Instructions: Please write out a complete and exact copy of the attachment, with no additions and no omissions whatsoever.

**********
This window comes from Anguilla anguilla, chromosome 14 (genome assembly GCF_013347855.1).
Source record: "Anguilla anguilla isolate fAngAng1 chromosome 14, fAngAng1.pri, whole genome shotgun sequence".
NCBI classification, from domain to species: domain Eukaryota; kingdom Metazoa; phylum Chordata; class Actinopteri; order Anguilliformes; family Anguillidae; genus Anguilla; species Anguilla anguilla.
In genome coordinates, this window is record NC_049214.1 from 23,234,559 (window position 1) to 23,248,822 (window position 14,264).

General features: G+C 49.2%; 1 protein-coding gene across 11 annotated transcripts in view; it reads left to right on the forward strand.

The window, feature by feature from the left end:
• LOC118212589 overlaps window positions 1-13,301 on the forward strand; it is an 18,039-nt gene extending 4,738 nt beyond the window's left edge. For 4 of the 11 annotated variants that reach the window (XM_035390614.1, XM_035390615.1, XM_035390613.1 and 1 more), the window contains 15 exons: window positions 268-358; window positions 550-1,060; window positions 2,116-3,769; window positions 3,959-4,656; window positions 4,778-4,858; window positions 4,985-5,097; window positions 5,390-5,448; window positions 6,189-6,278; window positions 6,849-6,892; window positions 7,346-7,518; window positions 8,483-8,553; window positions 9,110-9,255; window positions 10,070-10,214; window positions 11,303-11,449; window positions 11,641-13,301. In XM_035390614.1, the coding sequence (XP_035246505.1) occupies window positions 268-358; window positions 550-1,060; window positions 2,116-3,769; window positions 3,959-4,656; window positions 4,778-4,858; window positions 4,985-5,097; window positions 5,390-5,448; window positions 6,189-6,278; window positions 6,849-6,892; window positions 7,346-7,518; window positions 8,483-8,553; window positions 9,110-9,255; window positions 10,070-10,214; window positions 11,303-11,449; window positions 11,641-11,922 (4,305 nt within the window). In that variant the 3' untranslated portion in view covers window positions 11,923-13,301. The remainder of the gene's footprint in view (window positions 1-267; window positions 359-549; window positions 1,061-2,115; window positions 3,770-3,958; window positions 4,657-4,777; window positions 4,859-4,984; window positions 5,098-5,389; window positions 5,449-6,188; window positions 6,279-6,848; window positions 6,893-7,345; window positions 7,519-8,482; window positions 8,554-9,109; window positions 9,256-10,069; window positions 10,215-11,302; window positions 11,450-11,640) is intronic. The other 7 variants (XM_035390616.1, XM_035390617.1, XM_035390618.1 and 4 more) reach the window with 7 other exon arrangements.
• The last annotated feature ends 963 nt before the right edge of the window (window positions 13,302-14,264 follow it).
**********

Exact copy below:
This window comes from Anguilla anguilla, chromosome 14 (genome assembly GCF_013347855.1).
Source record: "Anguilla anguilla isolate fAngAng1 chromosome 14, fAngAng1.pri, whole genome shotgun sequence".
NCBI classification, from domain to species: domain Eukaryota; kingdom Metazoa; phylum Chordata; class Actinopteri; order Anguilliformes; family Anguillidae; genus Anguilla; species Anguilla anguilla.
In genome coordinates, this window is record NC_049214.1 from 23,234,559 (window position 1) to 23,248,822 (window position 14,264).

General features: G+C 49.2%; 1 protein-coding gene across 11 annotated transcripts in view; it reads left to right on the forward strand.

The window, feature by feature from the left end:
• LOC118212589 overlaps window positions 1-13,301 on the forward strand; it is an 18,039-nt gene extending 4,738 nt beyond the window's left edge. For 4 of the 11 annotated variants that reach the window (XM_035390614.1, XM_035390615.1, XM_035390613.1 and 1 more), the window contains 15 exons: window positions 268-358; window positions 550-1,060; window positions 2,116-3,769; window positions 3,959-4,656; window positions 4,778-4,858; window positions 4,985-5,097; window positions 5,390-5,448; window positions 6,189-6,278; window positions 6,849-6,892; window positions 7,346-7,518; window positions 8,483-8,553; window positions 9,110-9,255; window positions 10,070-10,214; window positions 11,303-11,449; window positions 11,641-13,301. In XM_035390614.1, the coding sequence (XP_035246505.1) occupies window positions 268-358; window positions 550-1,060; window positions 2,116-3,769; window positions 3,959-4,656; window positions 4,778-4,858; window positions 4,985-5,097; window positions 5,390-5,448; window positions 6,189-6,278; window positions 6,849-6,892; window positions 7,346-7,518; window positions 8,483-8,553; window positions 9,110-9,255; window positions 10,070-10,214; window positions 11,303-11,449; window positions 11,641-11,922 (4,305 nt within the window). In that variant the 3' untranslated portion in view covers window positions 11,923-13,301. The remainder of the gene's footprint in view (window positions 1-267; window positions 359-549; window positions 1,061-2,115; window positions 3,770-3,958; window positions 4,657-4,777; window positions 4,859-4,984; window positions 5,098-5,389; window positions 5,449-6,188; window positions 6,279-6,848; window positions 6,893-7,345; window positions 7,519-8,482; window positions 8,554-9,109; window positions 9,256-10,069; window positions 10,215-11,302; window positions 11,450-11,640) is intronic. The other 7 variants (XM_035390616.1, XM_035390617.1, XM_035390618.1 and 4 more) reach the window with 7 other exon arrangements.
• The last annotated feature ends 963 nt before the right edge of the window (window positions 13,302-14,264 follow it).